by SIMON ROBERTS, Stripe Partners "The lesson I took away from that was, while we like to speak with data around here, so many times in my career I've ended up making decisions with my gut, and I should have followed my gut," Otellini said. "My gut told me to say yes." So said the ex-CEO of Intel, ruing his decision to pass on the opportunity to put Intel processors in the first iPhone. It was a decision that would cost Intel the opportunity to power the wildly successful iOS range. His gut, it turns out, was right—but the data didn’t support his instinct. The story most businesses tell to themselves is that they make decisions based on the best available information. It isn’t an exaggeration to suggest that the entire infrastructure of business strategy is configured around the idea, and needs, of the “rational decision maker.” In the technocratic world the quantitative emphasis on what can be counted (empirical data) obscures what does not count (and cannot be counted), namely subjective emotions, intuition and experience. The...

Knowing That and Knowing How: Towards Embodied Strategy

SIMON ROBERTS Stripe Partners TOM HOY Stripe Partners This paper explores two different forms of knowledge. We compare embodied understanding with propositional or abstract knowledge. Ethnographic research, with its commitment to understanding through immersion and engagement in social fields produces dexterous, intuitive and practical cultural knowledge, which is highly suited towards culturally attuned activity. We argue that ethnography can often be reduced to propositional knowledge as a result of the lack of team participation in research and how we communicate insight. Ideas of professional expertise sit behind the division of labour that characterises client-researcher relationships. Accompanying that division of labour is a need for the communication of ethnographic research to bridge the gap between client and external worlds – the world we as researchers explore and that our clients needs to act in. By engaging our clients in shared, immersive experiences we can create the conditions for them to develop ‘know how’ about...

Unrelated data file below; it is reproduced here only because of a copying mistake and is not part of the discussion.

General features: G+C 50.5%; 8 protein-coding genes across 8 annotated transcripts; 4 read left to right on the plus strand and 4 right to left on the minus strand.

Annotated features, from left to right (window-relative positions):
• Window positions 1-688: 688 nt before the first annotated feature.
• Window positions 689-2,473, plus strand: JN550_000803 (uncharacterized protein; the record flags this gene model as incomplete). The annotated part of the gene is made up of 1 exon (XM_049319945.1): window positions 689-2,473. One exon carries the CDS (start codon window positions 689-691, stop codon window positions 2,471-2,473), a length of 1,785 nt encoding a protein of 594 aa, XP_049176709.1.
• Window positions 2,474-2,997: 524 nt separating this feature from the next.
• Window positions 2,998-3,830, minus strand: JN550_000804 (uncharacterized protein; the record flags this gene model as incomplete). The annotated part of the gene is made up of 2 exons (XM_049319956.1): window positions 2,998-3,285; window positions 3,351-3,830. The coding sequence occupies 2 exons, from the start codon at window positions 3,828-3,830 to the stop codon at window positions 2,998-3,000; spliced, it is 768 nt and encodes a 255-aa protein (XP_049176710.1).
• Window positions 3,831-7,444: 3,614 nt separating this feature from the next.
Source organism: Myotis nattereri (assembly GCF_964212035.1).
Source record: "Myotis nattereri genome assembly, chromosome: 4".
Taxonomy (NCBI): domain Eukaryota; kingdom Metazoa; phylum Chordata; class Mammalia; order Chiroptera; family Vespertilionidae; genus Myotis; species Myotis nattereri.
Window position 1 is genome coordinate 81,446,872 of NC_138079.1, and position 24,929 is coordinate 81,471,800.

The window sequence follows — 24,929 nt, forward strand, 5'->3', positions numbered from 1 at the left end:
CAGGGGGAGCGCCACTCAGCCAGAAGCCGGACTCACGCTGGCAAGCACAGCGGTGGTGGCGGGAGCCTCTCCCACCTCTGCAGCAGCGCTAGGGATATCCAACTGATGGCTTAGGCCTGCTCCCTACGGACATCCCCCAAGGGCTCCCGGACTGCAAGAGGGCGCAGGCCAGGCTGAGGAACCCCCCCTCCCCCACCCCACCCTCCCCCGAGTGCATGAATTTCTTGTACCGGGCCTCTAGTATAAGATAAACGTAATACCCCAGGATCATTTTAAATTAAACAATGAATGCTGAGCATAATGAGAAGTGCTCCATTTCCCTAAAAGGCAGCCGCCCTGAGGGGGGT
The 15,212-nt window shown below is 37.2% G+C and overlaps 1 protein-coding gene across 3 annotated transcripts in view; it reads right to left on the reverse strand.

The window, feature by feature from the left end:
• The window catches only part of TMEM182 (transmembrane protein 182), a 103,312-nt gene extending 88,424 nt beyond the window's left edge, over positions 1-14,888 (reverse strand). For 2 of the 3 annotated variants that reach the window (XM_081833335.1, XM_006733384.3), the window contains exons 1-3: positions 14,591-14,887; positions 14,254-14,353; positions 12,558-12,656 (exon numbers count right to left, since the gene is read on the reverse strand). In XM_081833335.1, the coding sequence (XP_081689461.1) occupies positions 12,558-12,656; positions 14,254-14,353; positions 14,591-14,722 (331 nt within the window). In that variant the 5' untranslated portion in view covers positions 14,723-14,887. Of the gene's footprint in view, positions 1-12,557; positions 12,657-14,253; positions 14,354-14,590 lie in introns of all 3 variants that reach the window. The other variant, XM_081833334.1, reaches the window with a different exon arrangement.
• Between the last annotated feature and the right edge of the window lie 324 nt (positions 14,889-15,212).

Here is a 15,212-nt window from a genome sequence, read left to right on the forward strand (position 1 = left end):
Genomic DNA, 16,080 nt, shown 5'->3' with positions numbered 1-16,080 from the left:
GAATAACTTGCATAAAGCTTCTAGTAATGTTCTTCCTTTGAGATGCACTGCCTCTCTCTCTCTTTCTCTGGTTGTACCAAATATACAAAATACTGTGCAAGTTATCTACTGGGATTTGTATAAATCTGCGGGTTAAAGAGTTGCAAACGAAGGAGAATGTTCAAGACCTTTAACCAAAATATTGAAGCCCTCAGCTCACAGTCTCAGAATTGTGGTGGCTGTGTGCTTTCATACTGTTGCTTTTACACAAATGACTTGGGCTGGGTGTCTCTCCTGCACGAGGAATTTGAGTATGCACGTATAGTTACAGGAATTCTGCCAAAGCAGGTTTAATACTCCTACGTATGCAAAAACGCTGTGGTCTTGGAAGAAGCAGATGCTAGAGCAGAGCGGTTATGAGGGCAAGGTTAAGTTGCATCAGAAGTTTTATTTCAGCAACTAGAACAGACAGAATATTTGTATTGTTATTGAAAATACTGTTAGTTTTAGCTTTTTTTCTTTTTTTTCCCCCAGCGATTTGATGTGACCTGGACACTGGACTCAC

Bring Back the Bodies

by SIMON ROBERTS, Stripe Partners I want to start with a question. Please be honest in your response. Have you ever had the feeling that the ethnographic interview you just conducted is more interview than ethnography? If your answer was a ‘yes, maybe or sometimes’, isn’t it time to explore why this is the case? A key trope of anthropology is the fieldworker stepping off the boat to start long-term fieldwork. The mode of enquiry such long-term engagement involves is about more than interviewing. At the heart of the discipline is the belief  that ‘being there’ exposes the fieldworker to an embodied experience of the social world . ‘Being there’ is no less important to the EPIC community. It is a unique signifier of our research practice and perspectives. Each year the EPIC conference reminds us that we cannot reduce our activity to a set of methods. Our work is also about how we frame research and think through data. Yet I have the feeling that we are in need of some methodological revitalization....